In this article I'm going to discuss how you can extend the functionality of Facebook's excellent Stetho library to debug WebSockets connections on Android. While Stetho allows you to inspect HTTP(S) requests, SQLite databases and Shared Preferences values out of the box, it does omit WebSockets. We are going to write a simple utility class that fixes this.


Brief Stetho overview

Stetho is a library developed by Facebook that allows an android app (running on an emulator or on a device connected via adb to a laptop) to be debugged using the excellent Chrome Debug Tools as if it were a website. You can monitor the HTTP requests your app does, view and modify SQLite databases, inspect the view hierarchy, or view and change shared preferences on the fly. You can check out the library here.

The problem

Chrome Debug Tools do support WebSockets, however the folks at Facebook decided to implement support for it in Stetho only halfway. Looking at the code, there seems to be an object called NetworkEventReporter which has methods for reporting events such as webSocketFrameReceived or webSocketFrameSent, but there seems to be no utility classes to call these at the appropriate time for any WebSockets library, not even the popular OkHTTP3.

While working on my pet project OnlineGo I often struggled with debugging the fairly complex protocol that is built by the fine folks at OGS on top of Socket.IO (which is in itself a protocol built on top of WebSockets). Sure, you can log the communication on the console, but logcat has its limitations. I thus decided to spend some time making Stetho play nice with OkHttp.

The solution

Looking at the NetworkEventReporter we can identify the following events that we need to intercept and forward to the reporter:

  • webSocketCreated
  • webSocketClosed
  • webSocketFrameError
  • webSocketFrameReceived (binary and text)
  • webSocketFrameSent (binary and text)

Luckily, OkHTTP 3 has a nice WebSocket.Factory interface that you can simply plug in. This interface is implemented by OkHttpClient, but we can override it with our own implementation. It has a single method that gets called by the library when a new websocket connection needs to be initialized:

fun newWebSocket(request: Request, listener: WebSocketListener): WebSocket  

The plan is then to create a new WebSocket.Factory class that has a plain OkHttpClient member to which it delegates the newWebSocket calls. This new class also wraps the returned WebSocket and the provided WebSocketListener into new objects that notify the NetworkEventReporter when the relevant events occour. Here is the code:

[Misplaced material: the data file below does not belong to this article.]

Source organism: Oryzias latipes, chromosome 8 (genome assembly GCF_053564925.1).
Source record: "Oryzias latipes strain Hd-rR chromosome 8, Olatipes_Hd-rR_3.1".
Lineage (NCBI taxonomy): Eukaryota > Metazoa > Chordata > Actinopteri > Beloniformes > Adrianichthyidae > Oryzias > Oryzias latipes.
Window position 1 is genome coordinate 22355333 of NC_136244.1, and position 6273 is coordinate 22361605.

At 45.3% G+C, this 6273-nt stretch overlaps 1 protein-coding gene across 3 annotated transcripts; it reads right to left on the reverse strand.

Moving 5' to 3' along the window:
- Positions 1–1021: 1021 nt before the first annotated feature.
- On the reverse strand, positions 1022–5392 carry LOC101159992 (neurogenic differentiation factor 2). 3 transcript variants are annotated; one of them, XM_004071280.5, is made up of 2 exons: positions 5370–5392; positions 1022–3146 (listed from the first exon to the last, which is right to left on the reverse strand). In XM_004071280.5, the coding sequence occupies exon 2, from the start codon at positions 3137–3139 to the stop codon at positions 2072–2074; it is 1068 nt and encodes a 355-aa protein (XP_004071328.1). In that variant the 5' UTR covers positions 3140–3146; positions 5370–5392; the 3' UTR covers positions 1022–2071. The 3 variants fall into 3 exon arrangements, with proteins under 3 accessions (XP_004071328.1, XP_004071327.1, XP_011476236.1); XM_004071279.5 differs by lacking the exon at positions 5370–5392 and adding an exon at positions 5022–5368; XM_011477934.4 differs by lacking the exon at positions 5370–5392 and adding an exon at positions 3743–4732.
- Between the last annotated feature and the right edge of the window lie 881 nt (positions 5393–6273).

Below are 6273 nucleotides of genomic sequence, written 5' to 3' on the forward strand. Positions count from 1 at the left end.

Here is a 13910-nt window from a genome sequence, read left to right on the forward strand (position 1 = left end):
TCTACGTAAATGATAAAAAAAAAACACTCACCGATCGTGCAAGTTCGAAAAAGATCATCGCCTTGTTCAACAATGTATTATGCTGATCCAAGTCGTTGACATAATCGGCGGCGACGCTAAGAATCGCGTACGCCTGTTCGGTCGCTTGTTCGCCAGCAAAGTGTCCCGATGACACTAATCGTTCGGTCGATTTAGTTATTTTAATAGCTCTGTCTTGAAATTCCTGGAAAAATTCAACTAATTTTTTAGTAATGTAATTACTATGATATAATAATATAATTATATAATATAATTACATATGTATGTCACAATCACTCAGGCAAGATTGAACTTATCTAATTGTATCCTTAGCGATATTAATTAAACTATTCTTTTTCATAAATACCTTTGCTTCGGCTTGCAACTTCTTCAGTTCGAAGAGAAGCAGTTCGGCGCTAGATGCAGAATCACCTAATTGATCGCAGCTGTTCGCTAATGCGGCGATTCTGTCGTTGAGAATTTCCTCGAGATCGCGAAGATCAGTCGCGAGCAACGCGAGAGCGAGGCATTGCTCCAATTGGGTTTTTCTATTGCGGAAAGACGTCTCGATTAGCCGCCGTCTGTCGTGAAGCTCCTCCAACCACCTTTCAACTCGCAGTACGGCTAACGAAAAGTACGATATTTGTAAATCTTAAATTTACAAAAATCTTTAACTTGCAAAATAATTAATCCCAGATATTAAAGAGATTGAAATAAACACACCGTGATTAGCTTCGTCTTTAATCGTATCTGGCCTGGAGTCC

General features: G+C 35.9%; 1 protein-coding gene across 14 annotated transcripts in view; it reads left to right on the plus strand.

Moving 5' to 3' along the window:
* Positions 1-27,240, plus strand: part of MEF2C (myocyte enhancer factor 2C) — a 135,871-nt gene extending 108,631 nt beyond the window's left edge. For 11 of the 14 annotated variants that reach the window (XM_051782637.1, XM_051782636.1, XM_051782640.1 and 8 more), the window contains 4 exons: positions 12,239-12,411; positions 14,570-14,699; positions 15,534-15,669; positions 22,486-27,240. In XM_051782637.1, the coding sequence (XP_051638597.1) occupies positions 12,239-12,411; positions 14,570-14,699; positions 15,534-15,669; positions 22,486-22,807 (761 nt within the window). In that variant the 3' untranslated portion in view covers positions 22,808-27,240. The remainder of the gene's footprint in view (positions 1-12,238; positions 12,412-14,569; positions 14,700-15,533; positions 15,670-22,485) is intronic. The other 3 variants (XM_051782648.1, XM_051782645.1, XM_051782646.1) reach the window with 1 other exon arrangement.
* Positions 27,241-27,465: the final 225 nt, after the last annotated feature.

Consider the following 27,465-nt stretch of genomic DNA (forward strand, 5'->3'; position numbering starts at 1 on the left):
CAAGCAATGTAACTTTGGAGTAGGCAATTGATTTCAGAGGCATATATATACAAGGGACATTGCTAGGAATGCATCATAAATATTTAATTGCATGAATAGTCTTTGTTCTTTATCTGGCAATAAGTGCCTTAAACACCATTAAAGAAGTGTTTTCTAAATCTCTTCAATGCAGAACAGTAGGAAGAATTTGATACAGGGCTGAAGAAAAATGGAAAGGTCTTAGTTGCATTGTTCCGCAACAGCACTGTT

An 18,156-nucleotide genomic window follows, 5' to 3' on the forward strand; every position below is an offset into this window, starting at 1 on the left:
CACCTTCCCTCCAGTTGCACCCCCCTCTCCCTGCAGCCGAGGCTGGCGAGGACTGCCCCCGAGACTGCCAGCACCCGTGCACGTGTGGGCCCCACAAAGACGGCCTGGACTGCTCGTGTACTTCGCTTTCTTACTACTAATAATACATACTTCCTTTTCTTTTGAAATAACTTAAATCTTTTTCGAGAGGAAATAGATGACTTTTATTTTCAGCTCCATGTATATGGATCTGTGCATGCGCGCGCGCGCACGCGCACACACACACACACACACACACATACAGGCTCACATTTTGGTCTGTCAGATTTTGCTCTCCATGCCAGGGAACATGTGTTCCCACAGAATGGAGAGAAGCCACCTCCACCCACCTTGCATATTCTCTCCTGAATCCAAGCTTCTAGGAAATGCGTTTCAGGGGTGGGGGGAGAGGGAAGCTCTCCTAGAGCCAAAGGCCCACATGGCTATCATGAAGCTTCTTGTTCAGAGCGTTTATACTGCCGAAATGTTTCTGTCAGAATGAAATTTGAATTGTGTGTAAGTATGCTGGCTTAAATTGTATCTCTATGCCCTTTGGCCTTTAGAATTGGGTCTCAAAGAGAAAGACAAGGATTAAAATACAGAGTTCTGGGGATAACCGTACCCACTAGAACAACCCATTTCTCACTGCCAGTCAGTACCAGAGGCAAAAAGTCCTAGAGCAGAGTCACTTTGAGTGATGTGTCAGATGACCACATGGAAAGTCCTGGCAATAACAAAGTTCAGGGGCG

class StethoWebSocketsFactory(private val httpClient: OkHttpClient) : WebSocket.Factory {  
    private val reporter = NetworkEventReporterImpl.get()

    override fun newWebSocket(request: Request, listener: WebSocketListener): WebSocket {
        val requestId = reporter.nextRequestId()
        val newListener = StethoWebSocketListener(listener, requestId)
        val wrappedSocket = httpClient.newWebSocket(request, newListener)
        return StethoWebSocket(wrappedSocket, requestId)

    inner class StethoWebSocketListener(
            private val listener: WebSocketListener,
            private val requestId: String
    ) : WebSocketListener() {

        override fun onOpen(webSocket: WebSocket, response: Response) {
            listener.onOpen(webSocket, response)
            reporter.webSocketCreated(requestId, webSocket.request().url().toString())

        override fun onClosed(webSocket: WebSocket, code: Int, reason: String) {
            listener.onClosed(webSocket, code, reason)

        override fun onFailure(webSocket: WebSocket, t: Throwable, response: Response?) {
            listener.onFailure(webSocket, t, response)
            reporter.webSocketFrameError(requestId, t.message)

        override fun onMessage(webSocket: WebSocket, bytes: ByteString) {
            listener.onMessage(webSocket, bytes)
                    SimpleBinaryInspectorWebSocketFrame(requestId, bytes.toByteArray())

        override fun onMessage(webSocket: WebSocket, text: String) {
            listener.onMessage(webSocket, text)
                    SimpleTextInspectorWebSocketFrame(requestId, text)

    inner class StethoWebSocket(
            private val wrappedSocket: WebSocket,
            private val requestId: String
    ) : WebSocket {
        private val reporter = NetworkEventReporterImpl.get()

        override fun queueSize() = wrappedSocket.queueSize()

        override fun send(text: String): Boolean {
            reporter.webSocketFrameSent(SimpleTextInspectorWebSocketFrame(requestId, text))
            return wrappedSocket.send(text)

        override fun send(bytes: ByteString): Boolean {
            reporter.webSocketFrameSent(SimpleBinaryInspectorWebSocketFrame(requestId, bytes.toByteArray()))
            return wrappedSocket.send(bytes)

        override fun close(code: Int, reason: String?) = wrappedSocket.close(code, reason)

        override fun cancel() = wrappedSocket.cancel()

        override fun request() = wrappedSocket.request()


If you are using the raw WebSockets directly, then you can simply use the factory as is instead of your OkHttpClient, however for Socket.IO the following code is needed:

        socket = IO.socket("", IO.Options().apply {
            transports = arrayOf("websocket")
            if(BuildConfig.DEBUG) {
                webSocketFactory = StethoWebSocketsFactory(httpClient)

And that's it really, you can now run the app, fire up Stetho and look under the Network / WebSockets tab and enjoy this:

You can see the class at work in the OnlineGo app repo.


Using the drop-in utility class described above you can easily enable Stetho debugging for your WebSockets based Android application. Happy debugging!